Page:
Thursday, May 27, 2010

What to Consider Before Retiring Overseas

Ever considered living abroad in your golden years? Many Americans not only consider it, they actually do it, buying beautiful homes in great climates overseas and never looking back. Some even find lower health care costs to boot. However, because of the global economic and political changes, retirement hot spots across the globe may be losing their luster.

As New York Times article points out, although places like Ireland, Thailand and Costa Rica were the most recommended countries in the past to retire, they are not any longer. But why? Well, Ireland is said to have a high cost of living, Thailand is said to have increasing anti-foreign sentiments, and the Costa Rican capital, San José, has growing crime rates.

Retirees are now urged to consider places like Panama, Uruguay, and Argentina – as well as France, Croatia, and Malaysia when looking for a place to settle during retirement. “It has very good tax breaks, although the cost of living can be high,” Ms. Hannah Coppersmith, managing director of Pure International, a global property company in London said.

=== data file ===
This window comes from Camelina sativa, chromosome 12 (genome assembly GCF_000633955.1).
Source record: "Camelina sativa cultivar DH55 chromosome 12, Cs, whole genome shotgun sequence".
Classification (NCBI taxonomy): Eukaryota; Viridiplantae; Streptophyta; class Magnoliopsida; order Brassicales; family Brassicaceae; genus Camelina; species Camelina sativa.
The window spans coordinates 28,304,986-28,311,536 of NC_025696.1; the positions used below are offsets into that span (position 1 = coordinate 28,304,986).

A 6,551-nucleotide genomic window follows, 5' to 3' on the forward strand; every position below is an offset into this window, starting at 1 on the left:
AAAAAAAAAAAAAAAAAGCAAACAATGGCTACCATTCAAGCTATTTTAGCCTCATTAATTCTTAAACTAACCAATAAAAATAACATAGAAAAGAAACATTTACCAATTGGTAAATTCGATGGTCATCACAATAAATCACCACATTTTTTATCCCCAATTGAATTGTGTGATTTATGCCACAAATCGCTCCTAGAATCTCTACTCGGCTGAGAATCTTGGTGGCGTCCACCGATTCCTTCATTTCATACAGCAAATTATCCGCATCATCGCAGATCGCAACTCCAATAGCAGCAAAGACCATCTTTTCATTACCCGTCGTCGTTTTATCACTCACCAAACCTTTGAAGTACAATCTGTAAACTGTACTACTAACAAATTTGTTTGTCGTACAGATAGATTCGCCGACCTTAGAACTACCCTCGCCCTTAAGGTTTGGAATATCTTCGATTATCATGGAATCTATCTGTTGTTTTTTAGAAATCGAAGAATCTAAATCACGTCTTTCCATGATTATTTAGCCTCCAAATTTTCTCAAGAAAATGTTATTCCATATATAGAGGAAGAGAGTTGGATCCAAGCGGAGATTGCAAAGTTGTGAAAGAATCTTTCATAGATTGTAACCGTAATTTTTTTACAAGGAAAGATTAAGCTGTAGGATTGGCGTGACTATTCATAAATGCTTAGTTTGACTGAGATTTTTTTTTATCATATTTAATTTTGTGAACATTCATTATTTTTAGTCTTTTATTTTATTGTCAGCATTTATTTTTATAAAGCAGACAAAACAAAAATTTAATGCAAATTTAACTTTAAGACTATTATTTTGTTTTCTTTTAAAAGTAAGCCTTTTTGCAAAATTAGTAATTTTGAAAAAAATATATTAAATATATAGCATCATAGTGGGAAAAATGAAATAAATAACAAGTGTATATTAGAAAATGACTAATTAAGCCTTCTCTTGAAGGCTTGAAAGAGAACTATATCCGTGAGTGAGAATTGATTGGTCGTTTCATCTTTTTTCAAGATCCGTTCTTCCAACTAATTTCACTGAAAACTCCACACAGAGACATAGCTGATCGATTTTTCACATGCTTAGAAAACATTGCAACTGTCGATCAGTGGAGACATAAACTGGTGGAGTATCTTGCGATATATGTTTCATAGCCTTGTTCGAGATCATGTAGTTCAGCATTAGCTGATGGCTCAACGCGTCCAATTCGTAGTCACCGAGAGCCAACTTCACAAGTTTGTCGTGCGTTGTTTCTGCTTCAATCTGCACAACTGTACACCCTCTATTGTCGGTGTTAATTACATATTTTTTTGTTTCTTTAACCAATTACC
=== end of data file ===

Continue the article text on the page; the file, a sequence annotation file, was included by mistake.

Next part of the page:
Wondering how you would be able to afford to live abroad when you retire? Kathleen Peddicord of Panama City, Panama, and author of “How to Retire Overseas” recommends selling nearly everything you own. “Seriously. Think about it this way. If you were to liquidate every asset you have, where would that leave you? What lump sum of capital would you net?” Then, the next step is to take a look at your investments. What level of yields and dividends might those give you on a monthly basis?

Some countries are quite affordable. “In Panama, for example, your rent could be $1,500 a month for a two-bedroom apartment in a nice building in Panama City with a doorman and a pool,” Ms. Peddicord said, “or it could be $200 a month if you choose instead to settle in a little house near the beach in Las Tablas, a beautiful, welcoming region.”

Read the full article here for more tips and information.

Blog Archive